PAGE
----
About a third of the way through Ariel Leve's essay collection It Could Be Worse, You Could Be Me, I still couldn't decide if I was liking it or not. At first I thought it was a little, well, a little too over-the-top "woe is me." (I just couldn't get myself to feel too bad for a woman who splits her time between New York City and London, and who is making a living as a writer.)
But somewhere in the middle of her essays she started to charm me. Leve is a journalist and writes for The Sunday Times Magazine, The Guardian, and other publications, so I'm not sure if these are pieces from a column or what; here, they're organized into thematic sections like "Getting through the Day," "Personality Defects," "Health Concerns," and "Not a Fan." They're deceptively easy--she'll take you along on a perfectly valid rant for a couple of pages, and then she'll throw in a last zinger of a paragraph that just wins you over. By the time I was done with the book I was sorry it was over.
I didn't have bookmarks handy where I was reading this one (an aside, for no reason: would it ever be acceptable to have a bookshelf in the bathroom? Or does that strike people as unhygienic?), so I'm just flipping through now and will share a couple of her asides--a lot of which made me feel very close to her. Consider:
On the week between Christmas and New Year's: "No-one expects any work to get done, the streets are empty, the pressure is off. Changing out of my pyjamas feels like an accomplishment." (p. 101.)
On going out: "Getting older has rewards. Behaviour that was once unacceptable is becoming what's expected. For instance, when I was twenty-five and wanted to stay home on a Saturday night, everyone thought I was a loser. My friends would nag me to join them: 'C'mon, you're young. Live it up!' I tried to explain I was barely interested in living. What makes them think I'd be interested in living it up?" (p. 107.)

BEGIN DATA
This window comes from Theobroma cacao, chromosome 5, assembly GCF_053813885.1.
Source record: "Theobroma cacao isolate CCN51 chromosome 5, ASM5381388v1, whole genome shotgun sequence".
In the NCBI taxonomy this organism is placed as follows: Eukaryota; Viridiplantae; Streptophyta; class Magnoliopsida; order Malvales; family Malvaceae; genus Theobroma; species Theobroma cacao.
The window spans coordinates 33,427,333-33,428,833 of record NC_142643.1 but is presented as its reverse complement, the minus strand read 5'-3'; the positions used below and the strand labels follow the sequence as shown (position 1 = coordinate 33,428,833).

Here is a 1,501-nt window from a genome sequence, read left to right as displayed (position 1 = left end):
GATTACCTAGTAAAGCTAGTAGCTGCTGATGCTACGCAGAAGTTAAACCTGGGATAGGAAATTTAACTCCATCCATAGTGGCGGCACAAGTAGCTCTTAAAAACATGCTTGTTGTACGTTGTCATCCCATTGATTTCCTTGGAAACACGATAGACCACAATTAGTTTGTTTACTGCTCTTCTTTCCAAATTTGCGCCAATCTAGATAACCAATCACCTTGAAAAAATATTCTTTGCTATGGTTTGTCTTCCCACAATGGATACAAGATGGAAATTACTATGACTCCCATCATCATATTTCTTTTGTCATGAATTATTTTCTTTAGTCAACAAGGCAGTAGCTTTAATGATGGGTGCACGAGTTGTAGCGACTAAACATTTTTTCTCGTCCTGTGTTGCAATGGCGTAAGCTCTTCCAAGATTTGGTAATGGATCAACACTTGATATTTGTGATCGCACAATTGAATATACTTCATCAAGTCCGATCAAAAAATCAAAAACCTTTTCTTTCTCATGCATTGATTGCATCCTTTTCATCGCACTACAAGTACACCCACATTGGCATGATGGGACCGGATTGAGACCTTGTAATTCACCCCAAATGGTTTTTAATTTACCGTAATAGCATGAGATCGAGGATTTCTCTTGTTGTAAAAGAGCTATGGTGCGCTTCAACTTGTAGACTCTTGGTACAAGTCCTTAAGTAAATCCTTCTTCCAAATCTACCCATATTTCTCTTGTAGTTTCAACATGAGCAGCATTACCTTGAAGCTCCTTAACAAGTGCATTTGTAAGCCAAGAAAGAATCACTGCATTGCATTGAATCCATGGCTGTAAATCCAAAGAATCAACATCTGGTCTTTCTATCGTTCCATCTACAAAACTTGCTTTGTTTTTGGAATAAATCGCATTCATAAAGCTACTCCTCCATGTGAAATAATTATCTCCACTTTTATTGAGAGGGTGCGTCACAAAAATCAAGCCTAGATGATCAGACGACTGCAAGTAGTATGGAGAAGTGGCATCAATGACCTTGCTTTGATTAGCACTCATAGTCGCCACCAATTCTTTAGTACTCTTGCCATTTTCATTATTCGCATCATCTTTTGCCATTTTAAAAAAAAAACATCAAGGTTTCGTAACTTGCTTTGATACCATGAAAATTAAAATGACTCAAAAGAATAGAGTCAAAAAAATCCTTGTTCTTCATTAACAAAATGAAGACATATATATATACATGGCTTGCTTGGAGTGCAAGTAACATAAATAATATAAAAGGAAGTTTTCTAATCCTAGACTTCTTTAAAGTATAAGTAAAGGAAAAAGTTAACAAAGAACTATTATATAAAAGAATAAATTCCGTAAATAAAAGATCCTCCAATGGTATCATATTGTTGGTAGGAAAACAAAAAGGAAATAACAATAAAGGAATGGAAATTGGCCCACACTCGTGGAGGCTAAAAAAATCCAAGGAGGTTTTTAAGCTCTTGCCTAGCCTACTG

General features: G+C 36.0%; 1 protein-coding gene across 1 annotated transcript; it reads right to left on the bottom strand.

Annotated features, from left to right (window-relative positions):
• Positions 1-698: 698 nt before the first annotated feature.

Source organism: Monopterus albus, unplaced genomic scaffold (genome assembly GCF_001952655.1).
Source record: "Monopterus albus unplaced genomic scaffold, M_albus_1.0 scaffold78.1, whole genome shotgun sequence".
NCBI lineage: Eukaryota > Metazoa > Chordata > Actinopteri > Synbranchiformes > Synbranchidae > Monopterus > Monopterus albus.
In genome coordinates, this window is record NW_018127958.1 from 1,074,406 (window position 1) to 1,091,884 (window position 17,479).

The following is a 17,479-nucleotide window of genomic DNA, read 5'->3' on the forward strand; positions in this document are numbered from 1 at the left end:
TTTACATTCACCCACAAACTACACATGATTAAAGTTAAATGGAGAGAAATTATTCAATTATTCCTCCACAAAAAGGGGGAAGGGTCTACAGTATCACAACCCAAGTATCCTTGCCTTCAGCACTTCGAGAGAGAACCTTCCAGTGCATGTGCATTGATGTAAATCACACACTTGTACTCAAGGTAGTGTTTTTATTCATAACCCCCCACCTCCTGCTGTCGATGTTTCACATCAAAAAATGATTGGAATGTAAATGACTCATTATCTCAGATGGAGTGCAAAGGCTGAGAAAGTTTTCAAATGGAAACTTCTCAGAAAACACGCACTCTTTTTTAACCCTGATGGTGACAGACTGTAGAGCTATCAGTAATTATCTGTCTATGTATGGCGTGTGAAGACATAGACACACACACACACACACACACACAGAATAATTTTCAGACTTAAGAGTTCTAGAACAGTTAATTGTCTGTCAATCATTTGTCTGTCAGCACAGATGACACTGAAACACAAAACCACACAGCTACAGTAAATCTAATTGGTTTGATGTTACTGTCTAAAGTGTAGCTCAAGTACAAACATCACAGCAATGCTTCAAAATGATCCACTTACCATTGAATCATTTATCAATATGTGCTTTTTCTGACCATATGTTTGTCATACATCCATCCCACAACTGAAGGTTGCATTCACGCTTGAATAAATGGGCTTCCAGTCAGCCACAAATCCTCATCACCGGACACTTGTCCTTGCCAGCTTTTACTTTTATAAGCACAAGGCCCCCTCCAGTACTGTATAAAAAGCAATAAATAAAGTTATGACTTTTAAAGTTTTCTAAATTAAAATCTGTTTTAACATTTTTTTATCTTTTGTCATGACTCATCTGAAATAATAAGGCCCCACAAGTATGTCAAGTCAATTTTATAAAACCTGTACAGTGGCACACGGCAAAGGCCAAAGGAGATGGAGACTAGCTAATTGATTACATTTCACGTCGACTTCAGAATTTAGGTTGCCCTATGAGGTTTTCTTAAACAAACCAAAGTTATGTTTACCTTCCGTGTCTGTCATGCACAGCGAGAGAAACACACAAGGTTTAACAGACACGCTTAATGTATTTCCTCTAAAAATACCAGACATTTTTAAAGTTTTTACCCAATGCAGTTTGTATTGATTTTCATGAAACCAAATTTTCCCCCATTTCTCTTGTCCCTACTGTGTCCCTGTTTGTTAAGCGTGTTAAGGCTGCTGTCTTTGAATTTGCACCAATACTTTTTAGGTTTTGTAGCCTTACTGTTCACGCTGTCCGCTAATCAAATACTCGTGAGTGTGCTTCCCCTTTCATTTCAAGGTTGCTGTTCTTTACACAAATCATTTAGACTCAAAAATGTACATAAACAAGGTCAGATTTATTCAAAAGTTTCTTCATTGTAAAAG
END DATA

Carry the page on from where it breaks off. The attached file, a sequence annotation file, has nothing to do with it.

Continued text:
Here's the truest thing I've read in a long time: "People say you live and learn, but sometimes that's not the case. Sometimes you just live. And keep going. Or what you do learn you forget." (p. 159.)
And here was something on low-maintenance and high-maintenance women that someone should have shared with Mr. CR before we got hitched: "A low-maintenance groomer with a high-maintenance personality is not considered a catch." (p. 252.)
I could go on, but you get my point. Actually, the back-cover* copy of this one gives a good clue to its contents. Does this make you laugh (after inwardly cringing, because it's what you do to?): "If someone tells her everything will be okay, she asks: How do you know?'" It made me laugh. That's what I ALWAYS think first when someone tells me everything will be okay.
*Speaking of the cover, you can't tell in the horrible graphic I've used, but in the stock photo on the cover of this one the person covering their head with a pillow is wearing a ring on their left ring finger, which bothered me, as Leve is clearly not married. Yes, I am demanding about my book covers. Find a different stock photo!